Slippery Elm

Also indexed as:Ulmus fulva, Ulmus rubra
Slippery Elm: Main Image © Steven Foster
Botanical names:
Ulmus fulva, Ulmus rubra

Parts Used & Where Grown

The slippery elm tree is native to North America, where it still grows primarily. The inner bark of the tree is the main part used for medicinal preparations.

  • Reliable and relatively consistent scientific data showing a substantial health benefit.
  • Contradictory, insufficient, or preliminary studies suggesting a health benefit or minimal health benefit.
  • For an herb, supported by traditional use but minimal or no scientific evidence. For a supplement, little scientific support.

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This supplement has been used in connection with the following health conditions:

Used for AmountWhy
Common Cold and Sore Throat
Refer to label instructions 1 star[1 star]
Herbs high in mucilage, such as slippery elm, are often helpful for relief of coughs and irritated throats.
Cough
Refer to label instructions 1 star[1 star]
The mucilage of slippery elm gives it a soothing effect for coughs.
Crohn’s Disease
Refer to label instructions 1 star[1 star]
Slippery elm helps soothe inflamed tissues. Doctors sometimes use this herb in combination with marshmallow, cranesbill, and several other herbs to sooth the digestive tract.
Diarrhea
Refer to label instructions 1 star[1 star]
Herbs high in mucilage such as slippery elm may help reduce the irritation to the walls of the intestinal tract that can occur with diarrhea.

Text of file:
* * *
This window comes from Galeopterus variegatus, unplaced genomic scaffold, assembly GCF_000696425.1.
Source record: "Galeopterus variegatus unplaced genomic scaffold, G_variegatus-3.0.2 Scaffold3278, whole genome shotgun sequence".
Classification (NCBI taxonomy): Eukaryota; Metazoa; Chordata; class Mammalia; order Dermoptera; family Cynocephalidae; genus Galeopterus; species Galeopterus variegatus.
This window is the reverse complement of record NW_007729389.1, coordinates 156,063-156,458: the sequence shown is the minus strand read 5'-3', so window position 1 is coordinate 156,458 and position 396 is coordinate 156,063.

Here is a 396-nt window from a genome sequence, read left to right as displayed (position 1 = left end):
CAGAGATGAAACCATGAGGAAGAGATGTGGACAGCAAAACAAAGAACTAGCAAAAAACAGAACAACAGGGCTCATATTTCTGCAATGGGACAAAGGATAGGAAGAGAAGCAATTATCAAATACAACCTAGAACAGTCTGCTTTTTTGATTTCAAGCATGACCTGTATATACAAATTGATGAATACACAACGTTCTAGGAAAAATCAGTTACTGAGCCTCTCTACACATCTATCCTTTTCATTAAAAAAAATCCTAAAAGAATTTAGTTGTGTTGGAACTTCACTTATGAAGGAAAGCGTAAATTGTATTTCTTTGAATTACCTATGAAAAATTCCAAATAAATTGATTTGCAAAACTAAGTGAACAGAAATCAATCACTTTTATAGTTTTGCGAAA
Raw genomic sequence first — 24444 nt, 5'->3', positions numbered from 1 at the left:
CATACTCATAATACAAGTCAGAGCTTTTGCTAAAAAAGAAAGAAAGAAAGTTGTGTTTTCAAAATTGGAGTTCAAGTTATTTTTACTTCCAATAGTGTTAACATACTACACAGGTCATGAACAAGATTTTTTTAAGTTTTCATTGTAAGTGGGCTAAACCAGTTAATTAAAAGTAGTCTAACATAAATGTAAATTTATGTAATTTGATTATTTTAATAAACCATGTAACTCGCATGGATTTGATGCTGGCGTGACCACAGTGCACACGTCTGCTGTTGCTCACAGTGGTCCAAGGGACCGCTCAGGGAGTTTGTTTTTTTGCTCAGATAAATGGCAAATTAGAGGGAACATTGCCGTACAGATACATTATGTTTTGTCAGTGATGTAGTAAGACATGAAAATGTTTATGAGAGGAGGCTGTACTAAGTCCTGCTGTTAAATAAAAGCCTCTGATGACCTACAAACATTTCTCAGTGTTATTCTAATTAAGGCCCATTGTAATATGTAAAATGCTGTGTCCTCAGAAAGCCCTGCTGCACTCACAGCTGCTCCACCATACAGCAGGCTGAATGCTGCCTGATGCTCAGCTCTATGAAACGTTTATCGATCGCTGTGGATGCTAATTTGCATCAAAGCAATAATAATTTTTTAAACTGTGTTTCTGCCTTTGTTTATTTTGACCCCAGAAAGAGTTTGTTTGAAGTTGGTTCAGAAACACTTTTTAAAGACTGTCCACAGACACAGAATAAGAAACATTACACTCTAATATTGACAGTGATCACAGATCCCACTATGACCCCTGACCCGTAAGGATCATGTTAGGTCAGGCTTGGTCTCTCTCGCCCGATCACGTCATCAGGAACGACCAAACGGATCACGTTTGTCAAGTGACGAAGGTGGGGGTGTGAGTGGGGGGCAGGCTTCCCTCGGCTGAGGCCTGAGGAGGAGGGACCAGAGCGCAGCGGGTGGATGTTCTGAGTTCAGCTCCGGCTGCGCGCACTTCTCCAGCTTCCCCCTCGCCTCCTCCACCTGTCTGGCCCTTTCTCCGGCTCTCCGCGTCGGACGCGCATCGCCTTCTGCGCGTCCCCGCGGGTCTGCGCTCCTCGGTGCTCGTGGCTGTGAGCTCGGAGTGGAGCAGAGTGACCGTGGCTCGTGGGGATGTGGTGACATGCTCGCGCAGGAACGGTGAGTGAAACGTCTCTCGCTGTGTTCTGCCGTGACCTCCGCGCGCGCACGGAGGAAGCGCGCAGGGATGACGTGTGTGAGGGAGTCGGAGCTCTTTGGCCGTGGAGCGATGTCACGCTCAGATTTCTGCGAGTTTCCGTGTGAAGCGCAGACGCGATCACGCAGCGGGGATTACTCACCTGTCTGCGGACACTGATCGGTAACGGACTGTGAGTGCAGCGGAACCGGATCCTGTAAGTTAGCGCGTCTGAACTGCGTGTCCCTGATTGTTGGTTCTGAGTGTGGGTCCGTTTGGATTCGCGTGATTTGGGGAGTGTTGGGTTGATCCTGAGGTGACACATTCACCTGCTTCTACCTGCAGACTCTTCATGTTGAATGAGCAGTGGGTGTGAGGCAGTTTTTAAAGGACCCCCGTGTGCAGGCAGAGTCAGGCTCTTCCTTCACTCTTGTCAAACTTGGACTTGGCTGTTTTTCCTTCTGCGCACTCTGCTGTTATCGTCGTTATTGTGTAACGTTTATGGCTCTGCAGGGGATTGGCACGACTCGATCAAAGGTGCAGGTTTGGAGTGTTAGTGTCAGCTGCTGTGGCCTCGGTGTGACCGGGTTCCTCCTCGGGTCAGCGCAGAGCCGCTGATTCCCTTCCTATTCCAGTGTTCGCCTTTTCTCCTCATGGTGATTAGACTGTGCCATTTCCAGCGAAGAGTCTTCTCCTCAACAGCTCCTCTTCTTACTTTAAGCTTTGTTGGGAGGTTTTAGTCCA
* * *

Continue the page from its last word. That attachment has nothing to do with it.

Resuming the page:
Gastritis
Refer to label instructions 1 star[1 star]
Slippery elm is high in mucilage, which may be advantageous for people with gastritis because its slippery nature soothes irritated mucus membranes of the digestive tract.
Gastroesophageal Reflux Disease
Refer to label instructions 1 star[1 star]
Slippery elm is a soothing herb traditionally used to treat reflux and heartburn.
Indigestion, Heartburn, and Low Stomach Acidity
Refer to label instructions 1 star[1 star]
Slippery elm may have an anti-inflammatory effect in the stomach and intestines, and its mucilage content appears to protect against the damaging effects of acid on the esophagus.

Traditional Use (May Not Be Supported by Scientific Studies)

Native Americans found innumerable medicinal and other uses for this tree. Canoes, baskets, and other household goods were made from the tree and its bark. Slippery elm was also used internally for conditions such as sore throats and diarrhea.1 As a poultice, it was considered a remedy for many inflammatory skin conditions.

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The information presented in Aisle7 is for informational purposes only. It is based on scientific studies (human, animal, or in vitro), clinical experience, or traditional usage as cited in each article. The results reported may not necessarily occur in all individuals. Self-treatment is not recommended for life-threatening conditions that require medical treatment under a doctor's care. For many of the conditions discussed, treatment with prescription or over the counter medication is also available. Consult your doctor, practitioner, and/or pharmacist for any health problem and before using any supplements or before making any changes in prescribed medications. Information expires June 2015.